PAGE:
Micropolis Floppy Disk Drive Micropolis 100085-01-8A, Specifications, Support, Specs, Manual, Images

Micropolis 100085-01-8A

Controller Board


Model Capacity Size Height Media Type
Micropolis 100085-01-8A - - - -

Micropolis 100085-01-8A is a floppy disk controller board, implemented on a 5-by-10-inch PCBA that plugs into the S-100 bus. It relies on hard-sectored media, disks with 16 sector marking holes arranged around the center of the disk which an optical sensor can pick up to detect the beginning of one disk sector. An additional 17th index hole is located halfway between the holes for sector 15 and sector zero.

This board is one of Micropolis' first products. It was marketed closely with Vector Graphic Inc.'s computers. Documentation was sometimes interchanged and this Micropolis board was sold as part of Vector Graphic's early systems.

The 100085 was bundled floppy controller for many drives from the Micropolis 1015/1016-Series, especially earlier drive models. It was later superseded by controller PCB model 100163.

Although the model/part number 100085-01-8A is normally the main number identifying the PCB, there are sub-variants of this floppy controller assembly, mostly differing in factory-set jumpers, commonly identified by numbers similarly formatted like the main part number. Here's a list of these "dash numbers". Each number is usually suffixed by a letter denominating a hardware revision. For the below list, we suffixed the letter "B".
100086-01-6B for a PCB with Address F4, MFM encoding and external Oscillator
100086-02-4B for address F4, MFM encoding, internal Oscillator
100086-03-2B Address F4, DF, external Osc.
100086-04-0B Address F4, DF, internal Osc.
100086-52-9B Address F4, MFM, internal Oscillator, relocated PROMS

Disk Data Format

Data is recorded on the disk in concentric tracks. The outermost track is track zero. Each track is divided into 16 sectors. The beginning of each sector is indicated by a sector hole punched in the disk. An index hole is located halfway between the holes for sector 15 and sector zero. The sector and the index hole are sensed by a photo transistor in the disk drive. Each disk sector consists of a preamble, sync byte, header, data, 4 checksum, and a postamble. Each of these fields are described below.

The preamble is composed of approximately 40 bytes of zero (0) data bits. The preamble is automatically generated by the disk controller and is necessary to provide tolerance for the mechanical alignment and electrical characteristics of the sector/index sensor. It also provides a field of known data pattern for synchronization of the read data decoder.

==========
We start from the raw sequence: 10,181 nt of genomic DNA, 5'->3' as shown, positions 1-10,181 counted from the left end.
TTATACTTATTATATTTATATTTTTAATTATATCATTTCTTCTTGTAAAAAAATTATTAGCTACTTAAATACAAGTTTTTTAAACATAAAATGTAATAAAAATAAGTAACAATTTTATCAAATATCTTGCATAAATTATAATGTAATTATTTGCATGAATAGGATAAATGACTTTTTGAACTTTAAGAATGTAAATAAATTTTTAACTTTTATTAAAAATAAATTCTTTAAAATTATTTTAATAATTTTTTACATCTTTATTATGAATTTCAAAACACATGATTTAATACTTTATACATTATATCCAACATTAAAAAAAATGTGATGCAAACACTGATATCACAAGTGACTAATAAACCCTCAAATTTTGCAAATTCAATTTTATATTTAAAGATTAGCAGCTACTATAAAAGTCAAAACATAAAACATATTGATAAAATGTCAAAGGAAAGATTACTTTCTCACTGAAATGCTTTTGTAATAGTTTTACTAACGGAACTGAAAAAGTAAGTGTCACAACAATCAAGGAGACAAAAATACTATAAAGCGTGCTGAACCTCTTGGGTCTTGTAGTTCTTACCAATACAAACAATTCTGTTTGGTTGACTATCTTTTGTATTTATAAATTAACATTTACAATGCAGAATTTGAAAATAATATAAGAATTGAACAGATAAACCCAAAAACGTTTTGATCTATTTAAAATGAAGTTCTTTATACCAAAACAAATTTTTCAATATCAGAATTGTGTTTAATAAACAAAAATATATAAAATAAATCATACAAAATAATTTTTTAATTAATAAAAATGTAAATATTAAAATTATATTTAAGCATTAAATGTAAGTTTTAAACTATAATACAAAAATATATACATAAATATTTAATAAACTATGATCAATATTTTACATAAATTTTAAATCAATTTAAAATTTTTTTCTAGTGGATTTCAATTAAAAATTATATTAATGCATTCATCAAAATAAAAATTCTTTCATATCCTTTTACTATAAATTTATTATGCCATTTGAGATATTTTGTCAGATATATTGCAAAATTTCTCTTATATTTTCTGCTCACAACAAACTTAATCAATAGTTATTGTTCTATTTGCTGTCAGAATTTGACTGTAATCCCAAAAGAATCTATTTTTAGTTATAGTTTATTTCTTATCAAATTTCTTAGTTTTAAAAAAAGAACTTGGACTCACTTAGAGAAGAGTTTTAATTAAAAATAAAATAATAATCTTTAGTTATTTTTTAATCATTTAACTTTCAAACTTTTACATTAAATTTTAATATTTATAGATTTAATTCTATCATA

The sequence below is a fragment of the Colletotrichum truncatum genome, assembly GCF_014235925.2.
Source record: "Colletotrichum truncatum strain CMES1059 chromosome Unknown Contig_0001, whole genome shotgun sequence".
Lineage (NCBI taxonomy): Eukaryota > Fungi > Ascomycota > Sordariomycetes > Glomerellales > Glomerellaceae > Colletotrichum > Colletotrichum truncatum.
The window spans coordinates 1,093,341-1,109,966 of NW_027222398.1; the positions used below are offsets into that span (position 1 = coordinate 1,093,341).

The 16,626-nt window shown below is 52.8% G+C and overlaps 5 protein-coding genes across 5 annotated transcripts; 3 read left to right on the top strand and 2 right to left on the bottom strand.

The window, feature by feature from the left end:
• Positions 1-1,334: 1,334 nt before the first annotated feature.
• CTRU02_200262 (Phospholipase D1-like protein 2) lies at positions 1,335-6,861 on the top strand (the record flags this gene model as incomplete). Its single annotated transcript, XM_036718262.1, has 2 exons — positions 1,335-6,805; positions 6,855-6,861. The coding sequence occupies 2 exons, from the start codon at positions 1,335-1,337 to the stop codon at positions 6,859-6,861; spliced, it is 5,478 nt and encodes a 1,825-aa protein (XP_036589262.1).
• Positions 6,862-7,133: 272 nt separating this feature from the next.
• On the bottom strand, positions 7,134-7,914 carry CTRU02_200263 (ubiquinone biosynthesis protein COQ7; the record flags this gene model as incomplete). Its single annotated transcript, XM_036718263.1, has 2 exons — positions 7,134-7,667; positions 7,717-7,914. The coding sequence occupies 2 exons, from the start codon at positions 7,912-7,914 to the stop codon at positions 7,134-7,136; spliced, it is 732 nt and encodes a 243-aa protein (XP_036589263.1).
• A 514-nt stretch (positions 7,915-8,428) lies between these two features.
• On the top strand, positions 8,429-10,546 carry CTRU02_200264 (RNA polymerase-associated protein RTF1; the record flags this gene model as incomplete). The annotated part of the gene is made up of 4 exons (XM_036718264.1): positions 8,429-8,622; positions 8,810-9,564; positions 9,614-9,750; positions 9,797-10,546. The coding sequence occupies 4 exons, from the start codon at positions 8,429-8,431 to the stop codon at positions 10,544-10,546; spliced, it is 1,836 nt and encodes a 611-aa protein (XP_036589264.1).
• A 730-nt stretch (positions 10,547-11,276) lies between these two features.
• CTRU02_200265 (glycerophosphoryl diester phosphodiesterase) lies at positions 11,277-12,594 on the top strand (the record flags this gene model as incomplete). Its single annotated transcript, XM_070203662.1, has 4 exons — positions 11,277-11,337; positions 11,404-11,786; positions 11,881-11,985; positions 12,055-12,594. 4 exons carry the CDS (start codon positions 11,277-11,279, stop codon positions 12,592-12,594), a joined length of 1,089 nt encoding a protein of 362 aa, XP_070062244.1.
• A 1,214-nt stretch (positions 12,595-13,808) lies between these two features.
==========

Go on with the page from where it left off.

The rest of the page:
Sync Byte
The sync byte is a byte of data (FFH) which is used in the disk controller to define the beginning of useful data.

The header is a 2-byte block consisting of the binary track address of the track on which the sector resides (0-76 (34)) and the address of the sector (0-15). The header is used to verify that the proper sector is being accessed in a disk I/O operation.

The data field consists of 266 bytes of user data.

The checksum is a one byte error detection code that provides error detection in read operations. The checksum is computed by the CPU as follows:
a) The accumulator and carry are initially cleared;
b) Each byte of the header and data fields is added to the accumulator with carry.

In write operations, the computed checksum is written immediately following the data field.. In read cperations, the checksum is recomputed fram. the read data and is compared with the checksum byte which is read. If they do not compare, a read error has occurred.

The rest of the sector from the checksum to the next sector hole is filled with zero data bits. The length of the postamble allows for the mechanical tolerance in the placement of sector holes on the disk and tolerance for disk speed and write clock variations.


Related information

For S-100 bus based computers, hardware manufacturer NorthStar implemented a very similar controller with its MDC and MDS cards which used hard-sectored disks like the 100085. The move away from hard-sectored to soft-sector media on S-100 systems was sped up by the Western Digital 1771 LSI floppy disk controller chip used on competing boards from manufacturers like SD Systems.